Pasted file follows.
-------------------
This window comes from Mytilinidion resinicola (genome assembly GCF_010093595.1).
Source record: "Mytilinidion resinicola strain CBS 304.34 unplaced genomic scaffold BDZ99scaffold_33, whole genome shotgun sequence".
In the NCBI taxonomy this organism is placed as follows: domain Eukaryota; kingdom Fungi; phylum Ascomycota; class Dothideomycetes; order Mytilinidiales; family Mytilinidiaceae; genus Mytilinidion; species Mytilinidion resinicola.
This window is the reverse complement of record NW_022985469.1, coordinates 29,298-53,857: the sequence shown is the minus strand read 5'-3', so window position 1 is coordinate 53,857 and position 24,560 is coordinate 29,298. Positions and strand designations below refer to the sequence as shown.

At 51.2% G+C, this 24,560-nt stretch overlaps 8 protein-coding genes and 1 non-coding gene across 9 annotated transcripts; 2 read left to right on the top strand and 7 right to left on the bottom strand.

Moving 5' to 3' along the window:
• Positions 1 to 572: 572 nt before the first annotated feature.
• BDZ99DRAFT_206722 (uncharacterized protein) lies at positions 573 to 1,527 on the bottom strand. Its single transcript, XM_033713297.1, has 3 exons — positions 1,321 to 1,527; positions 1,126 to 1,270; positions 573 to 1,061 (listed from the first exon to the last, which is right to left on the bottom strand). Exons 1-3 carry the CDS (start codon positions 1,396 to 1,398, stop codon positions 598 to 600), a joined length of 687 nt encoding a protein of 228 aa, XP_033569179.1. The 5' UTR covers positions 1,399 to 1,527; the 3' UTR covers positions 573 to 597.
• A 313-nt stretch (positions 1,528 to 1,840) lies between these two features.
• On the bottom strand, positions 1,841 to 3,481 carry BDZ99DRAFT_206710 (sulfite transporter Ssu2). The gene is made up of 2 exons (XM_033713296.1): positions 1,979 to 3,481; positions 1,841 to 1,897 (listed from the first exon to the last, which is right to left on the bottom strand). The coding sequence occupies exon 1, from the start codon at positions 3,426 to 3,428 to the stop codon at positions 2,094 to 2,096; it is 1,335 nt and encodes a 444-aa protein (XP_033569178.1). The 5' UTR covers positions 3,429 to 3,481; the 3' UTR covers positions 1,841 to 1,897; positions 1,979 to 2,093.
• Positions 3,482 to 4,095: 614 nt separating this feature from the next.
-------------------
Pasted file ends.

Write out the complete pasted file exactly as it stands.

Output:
This window comes from Mytilinidion resinicola (genome assembly GCF_010093595.1).
Source record: "Mytilinidion resinicola strain CBS 304.34 unplaced genomic scaffold BDZ99scaffold_33, whole genome shotgun sequence".
In the NCBI taxonomy this organism is placed as follows: domain Eukaryota; kingdom Fungi; phylum Ascomycota; class Dothideomycetes; order Mytilinidiales; family Mytilinidiaceae; genus Mytilinidion; species Mytilinidion resinicola.
This window is the reverse complement of record NW_022985469.1, coordinates 29,298-53,857: the sequence shown is the minus strand read 5'-3', so window position 1 is coordinate 53,857 and position 24,560 is coordinate 29,298. Positions and strand designations below refer to the sequence as shown.

At 51.2% G+C, this 24,560-nt stretch overlaps 8 protein-coding genes and 1 non-coding gene across 9 annotated transcripts; 2 read left to right on the top strand and 7 right to left on the bottom strand.

Moving 5' to 3' along the window:
• Positions 1 to 572: 572 nt before the first annotated feature.
• BDZ99DRAFT_206722 (uncharacterized protein) lies at positions 573 to 1,527 on the bottom strand. Its single transcript, XM_033713297.1, has 3 exons — positions 1,321 to 1,527; positions 1,126 to 1,270; positions 573 to 1,061 (listed from the first exon to the last, which is right to left on the bottom strand). Exons 1-3 carry the CDS (start codon positions 1,396 to 1,398, stop codon positions 598 to 600), a joined length of 687 nt encoding a protein of 228 aa, XP_033569179.1. The 5' UTR covers positions 1,399 to 1,527; the 3' UTR covers positions 573 to 597.
• A 313-nt stretch (positions 1,528 to 1,840) lies between these two features.
• On the bottom strand, positions 1,841 to 3,481 carry BDZ99DRAFT_206710 (sulfite transporter Ssu2). The gene is made up of 2 exons (XM_033713296.1): positions 1,979 to 3,481; positions 1,841 to 1,897 (listed from the first exon to the last, which is right to left on the bottom strand). The coding sequence occupies exon 1, from the start codon at positions 3,426 to 3,428 to the stop codon at positions 2,094 to 2,096; it is 1,335 nt and encodes a 444-aa protein (XP_033569178.1). The 5' UTR covers positions 3,429 to 3,481; the 3' UTR covers positions 1,841 to 1,897; positions 1,979 to 2,093.
• Positions 3,482 to 4,095: 614 nt separating this feature from the next.